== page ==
Focus about 2.5m away
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Focus about 10m away
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Close focus, about .5m away.
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Super shallow DOF at close distance.
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My biggest gripe - I would have preferred if they made it 16-30 f/1.8, but that won't change the fact I will most likely get it sometime around Christmas time after seeing some comparisons against the FA 31 and maybe even the Sigma 30 f/1.4 ART (not the old version) should Sigma decide to release it for Pentax. If the lens were weather sealed, though, I'd have one on pre-order to replace the DA* 16-50.

Like I said - this is *not* a review at all, just a hands on for a lens that most haven't seen in person yet. With that in mind, I hope this was beneficial to you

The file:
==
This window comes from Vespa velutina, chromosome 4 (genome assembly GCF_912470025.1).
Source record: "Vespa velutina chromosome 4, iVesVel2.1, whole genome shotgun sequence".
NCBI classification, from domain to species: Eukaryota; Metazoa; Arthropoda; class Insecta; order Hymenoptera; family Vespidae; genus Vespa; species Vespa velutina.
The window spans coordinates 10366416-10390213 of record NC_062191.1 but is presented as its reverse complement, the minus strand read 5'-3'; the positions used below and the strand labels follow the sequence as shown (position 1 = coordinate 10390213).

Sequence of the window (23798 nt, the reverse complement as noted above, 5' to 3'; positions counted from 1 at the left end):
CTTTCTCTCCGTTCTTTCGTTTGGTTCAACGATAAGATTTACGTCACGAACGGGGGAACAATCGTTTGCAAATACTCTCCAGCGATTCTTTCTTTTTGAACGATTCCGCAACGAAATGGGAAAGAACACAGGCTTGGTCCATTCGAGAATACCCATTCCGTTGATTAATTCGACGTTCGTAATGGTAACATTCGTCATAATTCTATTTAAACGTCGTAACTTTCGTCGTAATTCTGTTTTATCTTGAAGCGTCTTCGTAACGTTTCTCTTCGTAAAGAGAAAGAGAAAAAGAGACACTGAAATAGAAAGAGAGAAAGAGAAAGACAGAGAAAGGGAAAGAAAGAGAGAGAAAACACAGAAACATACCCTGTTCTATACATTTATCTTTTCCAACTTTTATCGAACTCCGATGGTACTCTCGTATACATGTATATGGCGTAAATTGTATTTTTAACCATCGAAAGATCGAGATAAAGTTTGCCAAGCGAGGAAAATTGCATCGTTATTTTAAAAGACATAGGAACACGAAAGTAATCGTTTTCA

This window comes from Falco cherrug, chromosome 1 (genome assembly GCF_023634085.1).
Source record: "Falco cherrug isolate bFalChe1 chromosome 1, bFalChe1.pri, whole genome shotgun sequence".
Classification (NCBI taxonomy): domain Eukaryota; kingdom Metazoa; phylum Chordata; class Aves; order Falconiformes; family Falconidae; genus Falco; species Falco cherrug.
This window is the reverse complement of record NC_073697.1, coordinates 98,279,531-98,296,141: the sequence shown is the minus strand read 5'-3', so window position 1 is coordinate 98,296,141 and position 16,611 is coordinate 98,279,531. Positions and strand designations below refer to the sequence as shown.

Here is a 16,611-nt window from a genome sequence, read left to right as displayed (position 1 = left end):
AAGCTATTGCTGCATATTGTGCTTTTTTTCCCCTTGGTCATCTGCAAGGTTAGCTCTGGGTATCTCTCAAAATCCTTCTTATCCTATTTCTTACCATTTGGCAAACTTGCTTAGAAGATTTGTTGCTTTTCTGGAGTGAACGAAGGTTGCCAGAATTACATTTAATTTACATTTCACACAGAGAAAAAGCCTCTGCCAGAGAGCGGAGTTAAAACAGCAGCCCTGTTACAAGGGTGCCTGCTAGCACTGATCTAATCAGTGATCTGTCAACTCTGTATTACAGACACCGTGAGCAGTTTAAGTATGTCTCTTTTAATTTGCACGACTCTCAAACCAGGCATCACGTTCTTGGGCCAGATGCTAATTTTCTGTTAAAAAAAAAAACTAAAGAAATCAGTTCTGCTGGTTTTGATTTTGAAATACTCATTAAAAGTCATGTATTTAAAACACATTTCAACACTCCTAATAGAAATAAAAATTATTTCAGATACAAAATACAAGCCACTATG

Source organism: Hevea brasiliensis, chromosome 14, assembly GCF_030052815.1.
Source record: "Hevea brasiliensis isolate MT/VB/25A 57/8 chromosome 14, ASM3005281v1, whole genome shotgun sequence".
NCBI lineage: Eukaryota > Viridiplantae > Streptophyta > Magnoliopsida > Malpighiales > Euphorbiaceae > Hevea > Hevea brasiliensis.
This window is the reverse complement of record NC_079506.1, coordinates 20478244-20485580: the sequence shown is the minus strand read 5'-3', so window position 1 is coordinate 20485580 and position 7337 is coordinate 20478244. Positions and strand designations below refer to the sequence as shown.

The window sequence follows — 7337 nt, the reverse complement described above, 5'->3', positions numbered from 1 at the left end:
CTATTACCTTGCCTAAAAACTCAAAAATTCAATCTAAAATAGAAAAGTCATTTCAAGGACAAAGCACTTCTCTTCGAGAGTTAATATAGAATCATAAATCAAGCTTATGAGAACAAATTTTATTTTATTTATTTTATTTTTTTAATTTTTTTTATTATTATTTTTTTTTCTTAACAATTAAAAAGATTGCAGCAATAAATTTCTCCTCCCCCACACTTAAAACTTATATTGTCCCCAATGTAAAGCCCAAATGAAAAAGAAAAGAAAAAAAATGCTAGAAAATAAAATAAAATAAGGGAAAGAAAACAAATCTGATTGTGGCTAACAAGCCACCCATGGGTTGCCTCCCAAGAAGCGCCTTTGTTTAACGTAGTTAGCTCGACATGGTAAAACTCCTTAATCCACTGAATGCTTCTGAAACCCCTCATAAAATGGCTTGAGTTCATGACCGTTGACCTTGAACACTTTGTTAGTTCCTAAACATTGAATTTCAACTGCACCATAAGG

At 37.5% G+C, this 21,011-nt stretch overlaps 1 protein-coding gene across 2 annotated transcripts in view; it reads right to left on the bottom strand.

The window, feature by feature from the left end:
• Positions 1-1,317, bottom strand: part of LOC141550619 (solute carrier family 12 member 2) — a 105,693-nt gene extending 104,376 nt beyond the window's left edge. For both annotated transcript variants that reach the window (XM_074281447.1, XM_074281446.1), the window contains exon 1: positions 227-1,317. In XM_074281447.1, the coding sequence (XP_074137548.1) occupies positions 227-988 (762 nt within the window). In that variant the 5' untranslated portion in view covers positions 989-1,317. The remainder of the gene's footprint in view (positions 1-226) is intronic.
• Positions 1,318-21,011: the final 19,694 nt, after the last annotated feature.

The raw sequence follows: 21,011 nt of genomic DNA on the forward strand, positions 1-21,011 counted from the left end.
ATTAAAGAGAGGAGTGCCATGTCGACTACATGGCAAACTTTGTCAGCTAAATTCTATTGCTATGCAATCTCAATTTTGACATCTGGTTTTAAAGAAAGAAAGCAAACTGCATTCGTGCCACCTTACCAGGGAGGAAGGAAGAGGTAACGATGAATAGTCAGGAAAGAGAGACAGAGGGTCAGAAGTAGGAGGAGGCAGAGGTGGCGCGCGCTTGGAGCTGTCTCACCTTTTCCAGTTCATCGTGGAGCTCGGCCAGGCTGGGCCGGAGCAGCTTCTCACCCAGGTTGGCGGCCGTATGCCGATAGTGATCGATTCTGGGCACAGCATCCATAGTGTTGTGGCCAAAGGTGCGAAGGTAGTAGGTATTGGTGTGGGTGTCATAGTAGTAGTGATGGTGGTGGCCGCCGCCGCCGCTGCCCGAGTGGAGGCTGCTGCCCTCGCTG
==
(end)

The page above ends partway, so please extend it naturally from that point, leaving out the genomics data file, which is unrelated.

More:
Last edited by Heie; 08-17-2013 at 04:30 AM.
08-17-2013, 04:35 AM   #2
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Thanks Alex. I'm interested too and appreciate any new information.
08-17-2013, 04:42 AM   #3
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Very informative, thanks Heie.
08-17-2013, 04:48 AM   #4
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Super helpful write up! Thanks, I am looking forward to owning this lens someday...

08-17-2013, 05:06 AM   #5
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Golly it is sharp!
08-17-2013, 05:36 AM   #6